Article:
I watched a documentary this past weekend titled, A Small Act. It’s a story about a woman who donated $15 on a quarterly basis to a young Kenyan boy named Chris Mburu. That money helped to pay for Chris to attend grammar and secondary school, eventually leave his village and attend Harvard Law. His role as a human rights advocate brought him full circle as he began a foundation to help others. Chris named the foundation after his benefactor, Hilda Back.
If you are like me, you see the ads on television that tell you “your money will help” but I often think that my money will never really make it to the village or family or child. It’s all a scam.
Hilda Back, a Holocaust survivor, didn’t think those thoughts and instead she sent money and often wondered if her small act made a difference.
I love when this type of story crosses my path because it makes me understand how one person, one act, a kind word, a touch, a smile – really does matter. That one small act by Hilda helped get Chris and his family out of poverty.
I believe we all do things that cause a ripple. We give, hug, create, write, dance, ask, sing, donate, bake and on and on. It seems ordinary but many times the recipients of our creations benefit in ways we can’t imagine. A kind word can bring sunshine into a dull room. A hug can chase away sadness, a song can bring a smile.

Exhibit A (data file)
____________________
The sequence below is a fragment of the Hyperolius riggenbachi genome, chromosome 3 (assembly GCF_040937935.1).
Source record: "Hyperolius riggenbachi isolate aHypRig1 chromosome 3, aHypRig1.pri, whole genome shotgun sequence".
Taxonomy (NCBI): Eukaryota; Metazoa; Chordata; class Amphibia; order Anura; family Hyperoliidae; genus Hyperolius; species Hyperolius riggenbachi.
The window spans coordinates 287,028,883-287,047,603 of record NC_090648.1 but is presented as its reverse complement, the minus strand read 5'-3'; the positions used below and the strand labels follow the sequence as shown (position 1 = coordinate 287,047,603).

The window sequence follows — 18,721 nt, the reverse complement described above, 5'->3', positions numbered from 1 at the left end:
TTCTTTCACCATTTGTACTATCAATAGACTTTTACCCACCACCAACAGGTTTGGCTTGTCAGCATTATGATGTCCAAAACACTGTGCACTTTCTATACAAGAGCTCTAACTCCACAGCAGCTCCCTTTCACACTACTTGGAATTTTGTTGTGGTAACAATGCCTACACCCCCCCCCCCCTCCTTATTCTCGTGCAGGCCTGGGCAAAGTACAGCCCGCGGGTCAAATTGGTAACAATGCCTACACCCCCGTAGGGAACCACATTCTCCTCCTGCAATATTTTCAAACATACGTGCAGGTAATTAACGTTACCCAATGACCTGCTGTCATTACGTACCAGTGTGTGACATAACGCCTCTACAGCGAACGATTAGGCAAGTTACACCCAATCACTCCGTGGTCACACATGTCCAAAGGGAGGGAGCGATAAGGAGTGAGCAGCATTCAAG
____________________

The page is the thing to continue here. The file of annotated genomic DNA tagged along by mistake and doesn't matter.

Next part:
I do nice things all the time. I pick up trash, send cards, make phone calls, volunteer, leave comments, give compliments all in the course of a day, week or month. I’ll bet you do too. We do these things just because… We have no idea if that person was desperate to hear a compliment or if bringing someone soup made them feel more alive. We can only hope the giving continues and as we touch someone, they reach out and touch someone too.
Hilda gave because it was the right thing to do. Chris set up the Hilda Back Education Foundation because he understood that education was the way out of poverty. The Kenyan children who receive scholarship will no doubt reach out and extend their helping hand to their siblings, family and community. A small act. We do it all the time. The circle widens, pulsates and grows. It’s a beautiful thing.
A Small Act